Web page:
You know what that’s like. You had a dream; you were going places; you were going to accomplish things; you had worlds to conquer and dragons to slay, so you set off. But somewhere along the way, you settled in Haran. You didn’t accomplish all that you had imagined, but you did well. You didn’t conquer worlds, but you helped make a home for yourself and your family, and that was enough. What seemed so clear and so compelling some years ago now seems like a dream you begin to lose when you wake up. You remember that it was wonderful, heart-pounding stuff, but the details slip away like the morning mist as you suit up to face the day.
Did Abram hear those dreams from his father as they sat around the fire in the evenings? Did the lure of that original, unknown destination work its way into his soul as he tended the flocks? Genesis twelve says God called. What did it sound like? Was there a deep rumbling voice that formed words in Abram’s soul but was thunder to everyone else? Was there, as there so often was in the Bible, a dream that refused to fade in the morning dawn? Or did God sound like Terah, talking of Canaan as though he had been there and was hoping to get back some day?
How do you know? That’s the question we ask so many times. How do you know it is God and not the secret desires of your own heart? We want to know; we want to be certain. They always sound so certain in the Bible. Or do they? "Go from your country and your kindred and your father's house to the land that I will show you.” Does that sound like certainty? Oh, sure the narration says, “Now the Lord said to Abram...” But what is said? Go! And there is more about what is being left behind than there is about the destination. “To a land that I will show you.” “Will show you,” not “am showing you,” not that I’ve written out here in these directions, no printout map with a line drawn from where you are to where you’ll end up.
God doesn’t seem to ask for certainty. We don’t have Abram’s inner dialog in this story; we don’t have the questions he must have asked, at least in his own head and heart. All we have is his action – “So Abram went...” That’s it. He went, and he believed. He went as the Lord had told him. And his uncertainty got him into trouble in just a few verses. He took the wrong steps at least as much as he took the right ones. But he went. And that is what God wanted, apparently.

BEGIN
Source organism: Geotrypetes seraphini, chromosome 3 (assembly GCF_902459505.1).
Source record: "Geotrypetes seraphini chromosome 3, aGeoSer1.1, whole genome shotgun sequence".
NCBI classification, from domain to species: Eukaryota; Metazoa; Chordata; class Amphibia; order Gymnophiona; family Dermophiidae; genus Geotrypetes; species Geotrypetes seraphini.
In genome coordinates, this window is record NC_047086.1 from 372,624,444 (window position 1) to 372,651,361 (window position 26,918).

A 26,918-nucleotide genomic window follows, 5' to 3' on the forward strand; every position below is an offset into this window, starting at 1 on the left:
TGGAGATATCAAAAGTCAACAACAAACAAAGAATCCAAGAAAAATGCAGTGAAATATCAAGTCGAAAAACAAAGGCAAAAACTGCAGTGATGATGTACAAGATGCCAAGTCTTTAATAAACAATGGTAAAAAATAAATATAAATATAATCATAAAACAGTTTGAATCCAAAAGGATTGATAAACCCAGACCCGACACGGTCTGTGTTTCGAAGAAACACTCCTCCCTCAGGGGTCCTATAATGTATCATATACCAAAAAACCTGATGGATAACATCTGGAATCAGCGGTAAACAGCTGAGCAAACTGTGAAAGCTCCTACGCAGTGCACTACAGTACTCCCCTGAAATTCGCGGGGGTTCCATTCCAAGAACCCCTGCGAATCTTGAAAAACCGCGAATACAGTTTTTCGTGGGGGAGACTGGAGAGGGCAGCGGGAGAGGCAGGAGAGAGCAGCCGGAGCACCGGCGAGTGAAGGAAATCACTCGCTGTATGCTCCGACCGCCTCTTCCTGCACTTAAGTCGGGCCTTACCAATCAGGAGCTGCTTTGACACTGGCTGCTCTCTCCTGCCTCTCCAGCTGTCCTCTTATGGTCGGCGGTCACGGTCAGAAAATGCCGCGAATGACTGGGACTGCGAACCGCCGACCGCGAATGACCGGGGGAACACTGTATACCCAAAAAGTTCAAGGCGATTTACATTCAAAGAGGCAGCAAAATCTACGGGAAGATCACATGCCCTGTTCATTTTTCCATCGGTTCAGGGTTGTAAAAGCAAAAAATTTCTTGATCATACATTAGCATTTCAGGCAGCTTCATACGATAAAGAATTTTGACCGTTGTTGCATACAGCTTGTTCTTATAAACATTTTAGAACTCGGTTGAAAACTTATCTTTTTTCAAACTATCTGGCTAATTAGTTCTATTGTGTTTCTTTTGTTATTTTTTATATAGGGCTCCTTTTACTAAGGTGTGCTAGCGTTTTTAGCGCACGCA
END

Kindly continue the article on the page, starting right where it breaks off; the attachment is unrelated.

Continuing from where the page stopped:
God doesn’t want us to wait until we are certain. God doesn’t want us to figure it all out first, to download the maps and chart our course; he wants us to move. “Move where?” we ask. Anywhere. Somewhere. As the Lord has told us. We don’t know everything, but we know some things. We know God asks us to do justice, to love mercy, and to walk humbly. We know that Jesus said blessed are the peacemakers and that when you do it to the least of these, you do it to him. Maybe that isn’t enough to build a life on, but it is a start.
And along the way is a blessing. Not just at the end. There is blessing in the going, blessing in the following, blessing in the unseen destination. A wedding is not the only task I have tomorrow. I am also helping another couple renew their vows. It has been five years of marriage, and they want to claim one another again. Maybe they can see a little bit further and want to recapture the promises that held them for so long. Or maybe they want to reorient themselves again to make sure they are still on the path that leads to blessing.
Or maybe they heard that voice again, that voice that might be God or it might be their love for each other or some mysterious mixture of the two – maybe they heard that voice and want to follow.